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You will save a lot of ammo if you have it bore sighted and likely if you bought your scope or mounts from a shop they will do it for free.
here is something you can try i have never done it but a guy i know told me he looks though the barrel with it scurred in his cleaning vice and lines it up with a target at 50 yrds then sets his scope to the target with out letting the barrel move. but i have been to the range with him after wards and saw him shoot it in. he was closer than if he just put the scope on but not like if he would have used a good bore sight.
i would try to get it bore sighted frist. cheaper in the long run.

good luck.
john
 

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Only use one bullet for sighting in!

That sounds about like the process I use. After mounting the scope I clamp the gun into a gun vise and sight through the barrel at the light on top of a cell tower about a mile down the road and match the scope to it (at night of coarse). Just take a little extra time here to make sure that when you look down the barrel you are centering your target in the bore and are looking straight down the barrel (have equal rifling showing around the opening). I have never been more then 4 inches off at 25 yards on the last 6-8 scopes I’ve done on blot rifles, muzzleloader, and pistol barrels.

Another trick that works quit well is the one shot method of sighting in a scope. After your chosen method of bore sighting. If you feel comfortable that your first shot was good, use your vise again to hold the gun. Adjust the gun and vise so that your cross hairs are on the bull. Then without moving the gun turn your scope adjustments until the cross hairs are on the spot you hit. You can also do this with a 2 or 3 shot group just using the center of the group if you feel more comfortable using groups. I would say that about 80% of the time after this first shot I the only adjustments I have to make are for my zero at chosen yardage.

I have had good luck using this method and wasted very little ammo in the process.
 

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Bore sighting

You might consider breaking down and buying a bore sighter for your own use. Most people only think about the first use of a bore sighter, for putting a newly mounted scope on paper for final zeroing. A bore sighter does two other things for you. You take a reading after you have zero'd and now you have a bench mark setting. Did the scope get bumped in transit? Check your bechmark reading and you'll know. Another thing a bore sighter can do for you is when you want to swap to a different scope. If the two scope powers are high enough, you can set the new scope to within 1 inch of zero without firing a shot. I just did that on a Ruger .44 Deerslayer. I swaped from a 2.5X Leupold to a 1X4 Leupold and my first shot was in the X ring (standard pistol target) at 50 yards. Two more shots confirmed it and I went home with out having to make a sight adjustment. Kind of surprised me since the powers were relatively low, and it was a bit of a eye strain to see the bore sight grid precisely.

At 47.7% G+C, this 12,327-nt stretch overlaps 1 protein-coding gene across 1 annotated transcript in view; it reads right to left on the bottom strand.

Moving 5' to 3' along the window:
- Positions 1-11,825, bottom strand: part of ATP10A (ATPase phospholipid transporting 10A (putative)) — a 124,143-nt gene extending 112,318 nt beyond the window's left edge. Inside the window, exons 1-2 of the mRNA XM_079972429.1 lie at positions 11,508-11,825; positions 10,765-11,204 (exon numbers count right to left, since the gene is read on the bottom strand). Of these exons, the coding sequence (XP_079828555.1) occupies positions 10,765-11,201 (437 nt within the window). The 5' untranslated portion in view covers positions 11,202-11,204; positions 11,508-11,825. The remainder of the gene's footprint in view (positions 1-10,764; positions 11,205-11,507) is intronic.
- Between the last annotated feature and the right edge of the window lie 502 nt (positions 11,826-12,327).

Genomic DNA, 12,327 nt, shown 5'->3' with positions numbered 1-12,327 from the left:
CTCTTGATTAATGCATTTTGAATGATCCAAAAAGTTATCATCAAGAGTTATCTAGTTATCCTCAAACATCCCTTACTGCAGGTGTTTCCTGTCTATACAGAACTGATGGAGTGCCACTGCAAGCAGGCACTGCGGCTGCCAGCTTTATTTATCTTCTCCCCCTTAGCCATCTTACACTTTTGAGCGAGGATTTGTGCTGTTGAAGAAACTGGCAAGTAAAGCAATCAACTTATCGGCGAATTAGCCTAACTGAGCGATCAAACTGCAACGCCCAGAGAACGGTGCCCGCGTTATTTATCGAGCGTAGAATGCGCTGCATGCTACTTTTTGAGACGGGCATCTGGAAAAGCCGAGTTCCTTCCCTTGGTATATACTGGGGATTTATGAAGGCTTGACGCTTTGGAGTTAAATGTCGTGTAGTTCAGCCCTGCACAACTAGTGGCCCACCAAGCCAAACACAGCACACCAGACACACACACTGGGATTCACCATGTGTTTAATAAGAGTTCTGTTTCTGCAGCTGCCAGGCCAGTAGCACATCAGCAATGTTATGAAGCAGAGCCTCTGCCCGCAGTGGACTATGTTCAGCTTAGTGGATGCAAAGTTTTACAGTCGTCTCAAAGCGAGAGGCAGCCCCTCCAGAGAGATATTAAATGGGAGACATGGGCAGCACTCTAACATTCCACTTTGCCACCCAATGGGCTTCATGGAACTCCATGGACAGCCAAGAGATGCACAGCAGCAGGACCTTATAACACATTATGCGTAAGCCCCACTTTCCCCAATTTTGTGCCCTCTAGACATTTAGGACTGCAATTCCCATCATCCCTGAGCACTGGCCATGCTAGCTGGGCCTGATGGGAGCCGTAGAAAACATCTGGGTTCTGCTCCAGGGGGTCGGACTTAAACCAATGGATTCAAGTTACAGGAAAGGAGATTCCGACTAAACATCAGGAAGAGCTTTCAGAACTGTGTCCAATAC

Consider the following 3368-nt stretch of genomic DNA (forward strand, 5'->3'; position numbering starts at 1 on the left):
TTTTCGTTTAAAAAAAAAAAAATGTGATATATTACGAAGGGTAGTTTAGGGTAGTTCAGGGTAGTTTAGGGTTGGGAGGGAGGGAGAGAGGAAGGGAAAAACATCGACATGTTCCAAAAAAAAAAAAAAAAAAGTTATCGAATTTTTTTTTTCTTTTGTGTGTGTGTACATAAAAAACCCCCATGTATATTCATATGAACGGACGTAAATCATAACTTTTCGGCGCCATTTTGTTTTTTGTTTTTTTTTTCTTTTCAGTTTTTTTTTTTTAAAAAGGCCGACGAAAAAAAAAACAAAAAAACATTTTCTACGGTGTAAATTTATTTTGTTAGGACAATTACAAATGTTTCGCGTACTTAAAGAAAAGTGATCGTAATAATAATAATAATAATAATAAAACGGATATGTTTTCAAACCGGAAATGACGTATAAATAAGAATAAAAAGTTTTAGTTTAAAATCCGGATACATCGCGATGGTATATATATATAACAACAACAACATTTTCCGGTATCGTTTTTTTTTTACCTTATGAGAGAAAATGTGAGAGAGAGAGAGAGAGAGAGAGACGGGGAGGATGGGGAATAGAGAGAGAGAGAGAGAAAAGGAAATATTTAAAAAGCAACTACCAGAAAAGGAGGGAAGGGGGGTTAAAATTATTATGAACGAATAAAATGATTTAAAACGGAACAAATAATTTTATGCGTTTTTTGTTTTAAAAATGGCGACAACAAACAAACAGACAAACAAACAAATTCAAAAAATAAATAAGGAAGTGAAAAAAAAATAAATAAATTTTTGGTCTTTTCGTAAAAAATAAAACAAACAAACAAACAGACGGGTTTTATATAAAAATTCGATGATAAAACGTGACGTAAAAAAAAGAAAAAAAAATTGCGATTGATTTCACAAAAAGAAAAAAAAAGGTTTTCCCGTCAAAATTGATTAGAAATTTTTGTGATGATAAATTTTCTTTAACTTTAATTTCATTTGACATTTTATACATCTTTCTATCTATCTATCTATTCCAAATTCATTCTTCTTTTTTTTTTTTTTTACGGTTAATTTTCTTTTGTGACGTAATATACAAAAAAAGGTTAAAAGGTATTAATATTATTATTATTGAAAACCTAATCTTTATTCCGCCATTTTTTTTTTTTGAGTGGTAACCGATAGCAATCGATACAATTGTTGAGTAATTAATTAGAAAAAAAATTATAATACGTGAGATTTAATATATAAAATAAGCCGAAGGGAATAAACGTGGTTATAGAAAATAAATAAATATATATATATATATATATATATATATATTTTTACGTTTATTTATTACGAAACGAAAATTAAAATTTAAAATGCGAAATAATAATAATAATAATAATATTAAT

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sighting in with scope

kj, if you have a good piece of big antler you could make a palm saver by cutting about a 4" piece and then drill a 7/16 hole about halfway through in the center. You can then set the saver on the end of the rod to give you more surface area to push, then just stick it in your pocket when done - no threads involved.

Or you could do the same with any number of other odds and ends. Might pay to set an empty cartridge case in the hole with epoxy.

A friend sent me one made of Axis deer antler. Really helps!

How did the scope and mounting work out? Did you wind up getting the high rings?
 

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Leaving Loads In

I've left loads in for as long as a week, and, when tested on either deer or a target, the shot was right on. I usually left the charged rifle in my cool garage, rather than bring it into a warm house and then into a cold morning. I've done this with Cleanshot, Black Mag 3, and Pyrodex. Have not tried it with real BP.
 

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sighting in with scope

I only use black powder and patched round balls, I've loaded in the afternoon, hunted left it loaded overnight and fired it the next evening with no misfires. If it's dry and cold I'll leave it loaded and in the cold for about 36 hours max. Other than that, I fire it at the end of the day, do a quick clean and oil. Next moring, I run a couple dry patches through it, fire off two caps, wait a minute or two (or blow down the barrel if you're in a hurry) to make sure there are no smoldering embers and load it up. I know folks that pull the ball (and I've done that if it's too late to see what I'm shooting at) dump the powder then fire a cap. It still makes quite a boom and flame because some of the powder is bound to get stuck on the lube. Could you leave it loaded longer than that without worrying about a misfire? Maybe, but I haven't tried it, down side with a flintlock or any exposed nipple ignition is there is air getting to the powder in the barrel (granted it's a very small hole) and black powder is very corrosive when it gets wet. With an inline you might have less of a problem because you can isolate the air to the nipple a little better I would think (never owned an in-line so I can't say with any authority). Can't help you on the pyrodex pellets never tried them.
Helicopter Bill
 
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